12/11/2014 – Who’s Really Failing Students

THIS WEEK: How Charter Schools Profit … Costs Of Youth Incarceration … So Many School Shootings … Schools As Tech Training Camps … More Education Doesn’t Pay Off


Who’s Really Failing Students?

By Jeff Bryant

“New standardized tests hitting most of the nation this school year have been engineered to increase failure rates, and policy leaders tell us that children and parents deserve this. The expected sharp downturn in scores will no doubt further tarnish the brand of public schools, siphon yet more precious public dollars into private operators pledging to hold schools ‘more accountable,’ and add fuel to the already raging fires of a growing anti-testing movement. But what too few are asking is who really is the failure here.”
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When Charter Schools Are Nonprofit in Name Only


“Charter schools often hire companies to handle their accounting and management functions. Sometimes the companies even take the lead in hiring teachers, finding a school building, and handling school finances … This arrangement is known as a ‘sweeps’ contract because nearly all of a school’s public dollars – anywhere from 95 to 100 percent – is “swept” into a charter-management company. The contracts are an example of how the charter schools sometimes cede control of public dollars to private companies that have no legal obligation to act in the best interests of the schools or taxpayers … Schools have agreed to such setups with both nonprofit and for-profit management companies, but it’s not clear how often. Nobody appears to be keeping track. What is clear is that it can be hard for regulators and even schools themselves to follow the money when nearly all of it goes into the accounts of a private company.”
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Hidden Costs of Youth Incarceration Nationwide Estimated To Run Between $8 Billion And $21 Billion Each Year


“33 U.S. states and jurisdictions spend $100,000 or more annually to incarcerate a young person … The first-ever estimate of the overall costs resulting from negative outcomes associated with incarceration … found that these long-term consequences of incarcerating young people could cost taxpayers $8 billion to $21 billion each year … The billions of dollars in hidden costs result from formerly incarcerated young people earning lower wages, paying less in taxes, as well as having a greater dependence upon government assistance and higher rates of recidivism. Research shows that the experience of incarceration increases the likelihood that young people will commit a new offense in the future.”
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There Has Been A Fatal School Shooting Every 5 Weeks Since Sandy Hook

Mother Jones

“In the two years since the massacre at Sandy Hook Elementary in Newtown, Connecticut … A total of 32 victims were killed … 11 victims were injured … 5 shooters were killed … Lockdown drills have become common at schools, and many have added armed personnel or even tested active-shooter detection systems that use technology deployed in war zones … All the same, the toll has gone on, with hundreds of children shot to death, daily violence routinely claiming multiple victims, and mass shootings becoming three times more frequent.”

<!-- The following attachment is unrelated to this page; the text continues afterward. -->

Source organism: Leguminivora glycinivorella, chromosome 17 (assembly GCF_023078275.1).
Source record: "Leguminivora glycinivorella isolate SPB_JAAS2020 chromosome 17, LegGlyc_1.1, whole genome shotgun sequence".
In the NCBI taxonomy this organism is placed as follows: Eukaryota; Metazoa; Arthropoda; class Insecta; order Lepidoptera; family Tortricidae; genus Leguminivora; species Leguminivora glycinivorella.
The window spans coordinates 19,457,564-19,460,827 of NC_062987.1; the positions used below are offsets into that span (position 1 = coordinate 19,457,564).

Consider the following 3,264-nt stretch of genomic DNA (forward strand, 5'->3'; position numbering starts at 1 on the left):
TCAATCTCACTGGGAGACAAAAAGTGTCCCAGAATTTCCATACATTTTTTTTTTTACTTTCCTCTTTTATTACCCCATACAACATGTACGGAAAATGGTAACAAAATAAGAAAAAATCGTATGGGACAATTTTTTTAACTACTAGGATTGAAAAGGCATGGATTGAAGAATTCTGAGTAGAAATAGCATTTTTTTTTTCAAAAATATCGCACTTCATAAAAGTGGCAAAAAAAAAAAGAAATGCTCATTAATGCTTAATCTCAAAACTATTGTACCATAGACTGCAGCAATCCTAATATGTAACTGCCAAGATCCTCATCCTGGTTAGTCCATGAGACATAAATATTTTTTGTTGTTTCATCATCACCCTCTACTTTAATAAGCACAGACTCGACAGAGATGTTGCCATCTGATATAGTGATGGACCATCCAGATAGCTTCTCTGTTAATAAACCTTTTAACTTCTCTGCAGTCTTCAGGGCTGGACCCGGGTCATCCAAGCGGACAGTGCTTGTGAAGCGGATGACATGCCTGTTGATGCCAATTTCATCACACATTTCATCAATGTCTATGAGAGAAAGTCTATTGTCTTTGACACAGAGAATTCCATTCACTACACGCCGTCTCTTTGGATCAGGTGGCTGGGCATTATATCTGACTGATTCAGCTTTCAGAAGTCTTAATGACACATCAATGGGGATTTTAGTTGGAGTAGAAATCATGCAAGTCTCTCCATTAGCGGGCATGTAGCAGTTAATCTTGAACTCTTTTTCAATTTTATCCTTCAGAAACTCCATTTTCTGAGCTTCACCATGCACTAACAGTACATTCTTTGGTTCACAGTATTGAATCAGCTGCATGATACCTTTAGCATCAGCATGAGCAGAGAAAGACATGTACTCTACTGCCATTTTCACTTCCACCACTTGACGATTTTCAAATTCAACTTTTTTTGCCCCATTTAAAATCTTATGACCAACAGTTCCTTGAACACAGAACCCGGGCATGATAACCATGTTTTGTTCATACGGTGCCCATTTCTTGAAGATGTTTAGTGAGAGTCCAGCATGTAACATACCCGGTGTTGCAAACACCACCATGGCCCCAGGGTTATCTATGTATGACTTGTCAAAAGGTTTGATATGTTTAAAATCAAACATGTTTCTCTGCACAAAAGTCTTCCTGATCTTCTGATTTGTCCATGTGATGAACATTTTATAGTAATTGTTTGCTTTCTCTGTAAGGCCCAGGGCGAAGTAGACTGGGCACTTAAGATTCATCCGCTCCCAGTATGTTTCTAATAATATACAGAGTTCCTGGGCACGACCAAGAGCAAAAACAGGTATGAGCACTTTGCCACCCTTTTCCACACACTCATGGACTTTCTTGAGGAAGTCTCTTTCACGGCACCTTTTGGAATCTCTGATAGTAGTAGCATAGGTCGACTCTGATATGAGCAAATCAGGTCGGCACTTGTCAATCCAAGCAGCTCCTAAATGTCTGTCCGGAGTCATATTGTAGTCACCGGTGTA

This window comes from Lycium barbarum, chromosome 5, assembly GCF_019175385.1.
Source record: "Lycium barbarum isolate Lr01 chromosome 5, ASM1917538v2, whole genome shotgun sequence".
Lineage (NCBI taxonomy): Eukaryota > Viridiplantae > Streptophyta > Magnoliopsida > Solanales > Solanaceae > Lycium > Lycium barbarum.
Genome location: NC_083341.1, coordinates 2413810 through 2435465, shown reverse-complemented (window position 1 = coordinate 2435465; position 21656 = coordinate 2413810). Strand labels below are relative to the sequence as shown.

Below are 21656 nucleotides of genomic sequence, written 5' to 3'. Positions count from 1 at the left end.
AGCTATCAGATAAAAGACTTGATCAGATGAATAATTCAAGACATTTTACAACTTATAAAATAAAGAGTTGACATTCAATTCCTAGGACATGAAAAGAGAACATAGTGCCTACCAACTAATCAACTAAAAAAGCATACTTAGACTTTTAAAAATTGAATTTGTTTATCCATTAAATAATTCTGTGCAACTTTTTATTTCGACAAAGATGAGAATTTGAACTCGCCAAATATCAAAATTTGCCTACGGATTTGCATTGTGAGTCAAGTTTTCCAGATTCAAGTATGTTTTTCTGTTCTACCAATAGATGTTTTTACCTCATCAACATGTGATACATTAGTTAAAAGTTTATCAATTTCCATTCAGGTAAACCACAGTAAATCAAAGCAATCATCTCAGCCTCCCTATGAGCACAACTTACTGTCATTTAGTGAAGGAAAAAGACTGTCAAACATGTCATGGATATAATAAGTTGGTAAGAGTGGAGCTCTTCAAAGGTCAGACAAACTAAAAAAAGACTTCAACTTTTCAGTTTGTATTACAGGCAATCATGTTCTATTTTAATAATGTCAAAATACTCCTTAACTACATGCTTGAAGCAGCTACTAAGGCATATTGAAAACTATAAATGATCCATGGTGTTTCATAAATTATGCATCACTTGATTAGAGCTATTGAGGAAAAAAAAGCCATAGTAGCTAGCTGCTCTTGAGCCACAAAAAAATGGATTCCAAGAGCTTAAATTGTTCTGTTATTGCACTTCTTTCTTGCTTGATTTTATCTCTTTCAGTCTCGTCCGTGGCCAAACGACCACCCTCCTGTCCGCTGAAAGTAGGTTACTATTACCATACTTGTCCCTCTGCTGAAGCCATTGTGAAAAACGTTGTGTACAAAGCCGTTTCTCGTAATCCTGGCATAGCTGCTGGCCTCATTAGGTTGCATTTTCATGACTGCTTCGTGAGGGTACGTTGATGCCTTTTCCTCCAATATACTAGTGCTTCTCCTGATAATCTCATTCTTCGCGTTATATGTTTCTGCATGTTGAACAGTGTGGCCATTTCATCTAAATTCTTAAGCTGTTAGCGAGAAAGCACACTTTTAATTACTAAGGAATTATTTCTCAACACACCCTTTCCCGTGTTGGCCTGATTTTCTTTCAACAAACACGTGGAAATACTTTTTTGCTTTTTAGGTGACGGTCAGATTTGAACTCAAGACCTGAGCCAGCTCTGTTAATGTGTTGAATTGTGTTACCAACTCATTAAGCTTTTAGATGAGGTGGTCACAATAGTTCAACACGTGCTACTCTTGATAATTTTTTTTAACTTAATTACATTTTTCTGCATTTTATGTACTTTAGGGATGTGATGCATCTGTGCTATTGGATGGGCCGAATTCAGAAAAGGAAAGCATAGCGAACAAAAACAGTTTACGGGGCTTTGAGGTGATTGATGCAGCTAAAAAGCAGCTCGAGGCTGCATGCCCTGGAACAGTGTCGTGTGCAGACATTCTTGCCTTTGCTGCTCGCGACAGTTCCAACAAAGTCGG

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Seeking Coders, Tech Titans Turn To Schools


“The $30 million campaign to promote computer science education has been financed by the tech industry … But the campaign has also stirred unease from some educators concerned about the growing influence of corporations in public schools. And it’s raised questions about the motives of tech companies … Silicon Valley CEOs have complained for years about a huge shortage of qualified programmers … Skeptics, however, aren’t convinced that there’s a real shortage … They note that salaries in the IT industry have not increased, in real terms, since the late 1990s – unlike salaries in other fields, such as petroleum engineering … Only about two-thirds of students who earn college degrees in computer and information sciences take jobs in that field within a year of graduation … The industry’s initiative comes at a time of increasing corporate involvement in public education. High schools across the country have turned to local businesses to help them develop classes and host internships for students preparing for careers in fields as varied as hospitality, marketing, health care, and environmental planning.”
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Census: Young Americans More Educated, Not Necessarily Better Off Than Parents

Education Week

“American young adults are more likely to have attended and graduated college today than in earlier generations … but they are also more likely to be earning considerably less, and living either in poverty or with their parents … Americans ages 18 to 34 earn $2,000 less per year than earlier generations, after correcting for inflation, though the percentage graduating college has risen from a little more than 15% to more than 22% … Massachusetts’ young adults earn on average $6,500 more than they would have three decades ago, while young people in Michigan, Wyoming, and Alaska earn $9,000 less … College graduation rates in the Northeast and in Mid-Atlantic states like Maryland and Virginia have grown by double digits, but have flattened in the Midwest … Said Census analyst Jonathan Vespa … ‘Income inequality for households and families has gone up at the same time as the country as a whole has become more educated.'”
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